Fantel shook her head, annoyed at her self. Now was not the time for such thoughts. She had two cuts on her arms. One long slice beginning just above her right wrist and ending at her elbow and another, small puncture in the meat of her upper arm. The longer slice along the inside of her forearm was relatively shallow, and had missed the vein. It stung, as clean cuts always did, but would heal well enough. The wound to her upper arm was deeper, closer to a stab than a cut. It oozed sluggishly. She pressed the flesh around the wound with her fingers and felt an answering jolt deep inside. She found one of Remus’ old shirts and tore it into strips to bind her wounds. She was still tending her wounds when a booming voice rang out from somewhere outside the ship.

“This is the Aramantine Air Patrol,” a loud male voice called, the flat vows of the standard Imperial tongue distorted by loudspeaker, “Is there anyone aboard?”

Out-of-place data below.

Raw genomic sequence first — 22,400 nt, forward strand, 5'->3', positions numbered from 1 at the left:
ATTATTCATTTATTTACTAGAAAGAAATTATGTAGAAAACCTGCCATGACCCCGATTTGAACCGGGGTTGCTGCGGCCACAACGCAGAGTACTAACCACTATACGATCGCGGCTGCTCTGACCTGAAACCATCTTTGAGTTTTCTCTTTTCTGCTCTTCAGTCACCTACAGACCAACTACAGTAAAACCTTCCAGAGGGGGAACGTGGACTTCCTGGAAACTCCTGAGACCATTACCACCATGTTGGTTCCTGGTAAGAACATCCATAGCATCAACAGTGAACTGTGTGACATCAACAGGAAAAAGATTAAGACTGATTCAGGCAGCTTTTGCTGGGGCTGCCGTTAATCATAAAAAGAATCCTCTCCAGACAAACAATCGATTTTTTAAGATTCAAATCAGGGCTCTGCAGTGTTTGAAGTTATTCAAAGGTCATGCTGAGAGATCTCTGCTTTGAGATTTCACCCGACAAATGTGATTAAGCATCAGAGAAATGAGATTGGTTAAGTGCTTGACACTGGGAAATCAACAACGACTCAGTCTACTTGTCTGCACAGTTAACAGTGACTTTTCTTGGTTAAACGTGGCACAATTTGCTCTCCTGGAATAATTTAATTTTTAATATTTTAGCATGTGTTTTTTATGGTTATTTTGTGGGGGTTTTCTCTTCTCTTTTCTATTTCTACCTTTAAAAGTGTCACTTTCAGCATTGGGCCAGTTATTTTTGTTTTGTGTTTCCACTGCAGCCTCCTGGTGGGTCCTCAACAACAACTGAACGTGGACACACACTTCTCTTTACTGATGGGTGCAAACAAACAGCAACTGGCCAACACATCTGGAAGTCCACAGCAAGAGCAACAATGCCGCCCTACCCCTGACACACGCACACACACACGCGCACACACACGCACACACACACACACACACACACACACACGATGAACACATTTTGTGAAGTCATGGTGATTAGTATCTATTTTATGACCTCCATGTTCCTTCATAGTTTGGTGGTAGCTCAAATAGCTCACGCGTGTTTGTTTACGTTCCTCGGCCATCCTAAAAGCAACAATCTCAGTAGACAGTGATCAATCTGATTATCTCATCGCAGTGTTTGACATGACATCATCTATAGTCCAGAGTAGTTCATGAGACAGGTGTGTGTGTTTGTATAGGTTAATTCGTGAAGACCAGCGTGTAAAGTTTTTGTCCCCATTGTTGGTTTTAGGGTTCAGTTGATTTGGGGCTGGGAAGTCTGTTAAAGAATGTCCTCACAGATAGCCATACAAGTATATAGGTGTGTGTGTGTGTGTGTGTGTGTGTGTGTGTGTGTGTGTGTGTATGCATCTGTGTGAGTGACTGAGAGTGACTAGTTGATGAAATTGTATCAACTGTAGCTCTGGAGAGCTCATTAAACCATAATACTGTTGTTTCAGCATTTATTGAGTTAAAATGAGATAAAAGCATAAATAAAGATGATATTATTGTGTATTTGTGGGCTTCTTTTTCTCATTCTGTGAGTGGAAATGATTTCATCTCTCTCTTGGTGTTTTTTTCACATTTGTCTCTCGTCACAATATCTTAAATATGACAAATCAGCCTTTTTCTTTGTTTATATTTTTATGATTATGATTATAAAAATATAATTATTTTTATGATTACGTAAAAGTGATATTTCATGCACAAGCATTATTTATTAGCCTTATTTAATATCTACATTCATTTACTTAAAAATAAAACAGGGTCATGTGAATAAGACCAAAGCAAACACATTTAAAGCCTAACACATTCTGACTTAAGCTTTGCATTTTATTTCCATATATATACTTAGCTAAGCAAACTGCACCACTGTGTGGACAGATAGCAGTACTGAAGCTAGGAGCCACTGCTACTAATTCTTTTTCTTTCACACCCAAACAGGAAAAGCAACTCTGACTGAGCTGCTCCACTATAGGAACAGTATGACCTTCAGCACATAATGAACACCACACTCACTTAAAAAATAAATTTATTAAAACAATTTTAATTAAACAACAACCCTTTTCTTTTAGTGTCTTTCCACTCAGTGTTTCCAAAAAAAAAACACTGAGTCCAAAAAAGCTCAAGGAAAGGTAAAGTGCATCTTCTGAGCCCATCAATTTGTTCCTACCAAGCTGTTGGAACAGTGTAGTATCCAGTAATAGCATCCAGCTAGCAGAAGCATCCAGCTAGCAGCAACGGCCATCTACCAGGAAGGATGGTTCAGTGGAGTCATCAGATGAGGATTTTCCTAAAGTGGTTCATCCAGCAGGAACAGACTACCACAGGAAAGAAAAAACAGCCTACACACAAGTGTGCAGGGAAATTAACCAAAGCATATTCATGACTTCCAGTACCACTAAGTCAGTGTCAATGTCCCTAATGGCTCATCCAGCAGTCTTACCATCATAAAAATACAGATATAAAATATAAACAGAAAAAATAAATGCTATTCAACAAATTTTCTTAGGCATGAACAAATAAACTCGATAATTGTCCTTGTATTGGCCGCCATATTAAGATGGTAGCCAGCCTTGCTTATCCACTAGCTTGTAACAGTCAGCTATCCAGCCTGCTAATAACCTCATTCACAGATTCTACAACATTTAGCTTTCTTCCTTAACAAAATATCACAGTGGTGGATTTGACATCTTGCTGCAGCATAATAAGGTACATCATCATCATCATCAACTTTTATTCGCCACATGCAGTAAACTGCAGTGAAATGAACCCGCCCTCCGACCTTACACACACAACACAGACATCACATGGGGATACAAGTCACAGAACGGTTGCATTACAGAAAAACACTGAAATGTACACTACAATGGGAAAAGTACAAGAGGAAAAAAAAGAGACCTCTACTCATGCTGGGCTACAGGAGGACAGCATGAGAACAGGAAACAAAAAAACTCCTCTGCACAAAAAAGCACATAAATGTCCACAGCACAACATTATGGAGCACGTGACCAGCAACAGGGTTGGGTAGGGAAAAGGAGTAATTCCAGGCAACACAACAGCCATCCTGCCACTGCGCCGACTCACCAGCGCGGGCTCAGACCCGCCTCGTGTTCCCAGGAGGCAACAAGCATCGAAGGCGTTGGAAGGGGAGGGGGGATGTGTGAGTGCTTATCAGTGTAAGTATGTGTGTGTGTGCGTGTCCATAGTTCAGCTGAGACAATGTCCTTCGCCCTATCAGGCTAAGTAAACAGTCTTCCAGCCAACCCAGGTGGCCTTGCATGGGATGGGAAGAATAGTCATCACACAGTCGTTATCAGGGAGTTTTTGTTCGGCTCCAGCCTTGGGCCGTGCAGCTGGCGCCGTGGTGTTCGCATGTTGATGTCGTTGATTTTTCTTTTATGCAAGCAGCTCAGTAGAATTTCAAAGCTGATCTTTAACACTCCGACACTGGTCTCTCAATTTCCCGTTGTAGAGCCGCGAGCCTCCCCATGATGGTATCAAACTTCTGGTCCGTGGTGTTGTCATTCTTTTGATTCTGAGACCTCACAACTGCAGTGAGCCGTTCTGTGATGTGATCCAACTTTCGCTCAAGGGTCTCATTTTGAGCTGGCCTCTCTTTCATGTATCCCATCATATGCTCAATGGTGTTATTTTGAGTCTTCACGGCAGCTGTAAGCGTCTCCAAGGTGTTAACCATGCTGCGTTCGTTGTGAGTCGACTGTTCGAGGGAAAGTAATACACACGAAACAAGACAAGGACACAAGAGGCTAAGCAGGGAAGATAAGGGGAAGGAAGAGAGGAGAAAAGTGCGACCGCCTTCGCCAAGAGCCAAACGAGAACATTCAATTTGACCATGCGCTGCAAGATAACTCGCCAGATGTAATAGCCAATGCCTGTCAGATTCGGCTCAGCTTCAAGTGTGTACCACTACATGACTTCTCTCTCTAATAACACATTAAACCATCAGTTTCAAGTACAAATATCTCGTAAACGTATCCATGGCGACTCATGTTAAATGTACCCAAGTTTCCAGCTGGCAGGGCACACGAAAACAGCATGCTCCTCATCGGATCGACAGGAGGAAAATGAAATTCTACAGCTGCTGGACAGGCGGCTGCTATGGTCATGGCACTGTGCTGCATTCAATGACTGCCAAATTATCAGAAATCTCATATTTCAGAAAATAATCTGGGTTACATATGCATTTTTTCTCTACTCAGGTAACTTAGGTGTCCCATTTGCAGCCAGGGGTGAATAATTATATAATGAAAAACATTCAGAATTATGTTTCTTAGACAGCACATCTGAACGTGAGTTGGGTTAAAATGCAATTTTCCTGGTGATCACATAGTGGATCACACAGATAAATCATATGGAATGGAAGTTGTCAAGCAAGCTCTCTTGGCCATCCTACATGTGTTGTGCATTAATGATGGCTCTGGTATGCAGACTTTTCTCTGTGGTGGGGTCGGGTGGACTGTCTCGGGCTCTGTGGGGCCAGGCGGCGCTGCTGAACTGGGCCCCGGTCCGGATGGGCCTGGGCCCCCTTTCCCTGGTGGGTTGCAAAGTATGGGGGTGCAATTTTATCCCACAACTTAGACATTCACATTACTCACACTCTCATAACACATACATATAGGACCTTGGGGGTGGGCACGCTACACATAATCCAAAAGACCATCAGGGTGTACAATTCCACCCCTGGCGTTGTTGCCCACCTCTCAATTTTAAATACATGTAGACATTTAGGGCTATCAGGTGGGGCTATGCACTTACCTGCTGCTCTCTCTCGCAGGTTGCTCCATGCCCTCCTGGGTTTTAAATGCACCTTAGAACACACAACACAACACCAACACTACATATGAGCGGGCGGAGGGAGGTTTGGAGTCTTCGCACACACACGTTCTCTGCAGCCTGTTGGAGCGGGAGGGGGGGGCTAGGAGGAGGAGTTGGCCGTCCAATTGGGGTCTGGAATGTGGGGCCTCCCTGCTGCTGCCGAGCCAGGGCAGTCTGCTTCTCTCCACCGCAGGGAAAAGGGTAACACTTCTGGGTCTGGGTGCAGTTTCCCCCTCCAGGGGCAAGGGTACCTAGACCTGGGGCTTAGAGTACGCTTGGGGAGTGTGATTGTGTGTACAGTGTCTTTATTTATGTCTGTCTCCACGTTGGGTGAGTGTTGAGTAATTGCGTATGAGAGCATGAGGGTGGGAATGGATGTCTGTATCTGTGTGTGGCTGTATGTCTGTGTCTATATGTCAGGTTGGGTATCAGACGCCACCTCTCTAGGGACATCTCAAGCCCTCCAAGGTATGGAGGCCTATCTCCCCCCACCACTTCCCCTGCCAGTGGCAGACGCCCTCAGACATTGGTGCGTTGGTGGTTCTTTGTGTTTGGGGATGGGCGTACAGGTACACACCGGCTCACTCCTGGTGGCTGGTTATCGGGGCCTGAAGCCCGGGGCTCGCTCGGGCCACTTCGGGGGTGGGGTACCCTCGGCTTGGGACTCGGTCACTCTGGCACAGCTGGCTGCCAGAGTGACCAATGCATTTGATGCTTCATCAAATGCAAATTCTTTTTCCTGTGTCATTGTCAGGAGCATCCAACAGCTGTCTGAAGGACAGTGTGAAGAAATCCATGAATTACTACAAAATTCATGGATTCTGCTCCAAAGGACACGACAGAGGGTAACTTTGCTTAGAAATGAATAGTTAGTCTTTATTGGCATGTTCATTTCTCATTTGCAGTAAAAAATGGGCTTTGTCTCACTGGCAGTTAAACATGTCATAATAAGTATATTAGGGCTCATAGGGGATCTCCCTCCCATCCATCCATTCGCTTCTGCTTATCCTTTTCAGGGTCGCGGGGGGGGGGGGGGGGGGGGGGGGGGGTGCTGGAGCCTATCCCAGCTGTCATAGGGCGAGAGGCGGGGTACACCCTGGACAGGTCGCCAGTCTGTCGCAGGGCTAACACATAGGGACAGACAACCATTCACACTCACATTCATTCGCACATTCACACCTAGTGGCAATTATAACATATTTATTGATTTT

‘Bl – up,” Smith quivered and zipped toward the outer corridor. Fantel hastily finished wrapping her arm and threw on the heavy coat. She hurried out of the cabin, feet weighed down by the dead man’s boots she wore. Rainbow lantern light flickered around the edges of the boarding door. The patrol was right outside. A moment later a head appeared around the propped open door.

“Gods above,” a young man with a head of golden curls blinked in surprise when he saw her in the corridor. His head ducked away again. “Lieutenant – there’s a survivor!” She heard the clamour as the youth scrambled back up the trench, calling for the rest of the patrol. Fantel hurried down the corridor toward the cockpit.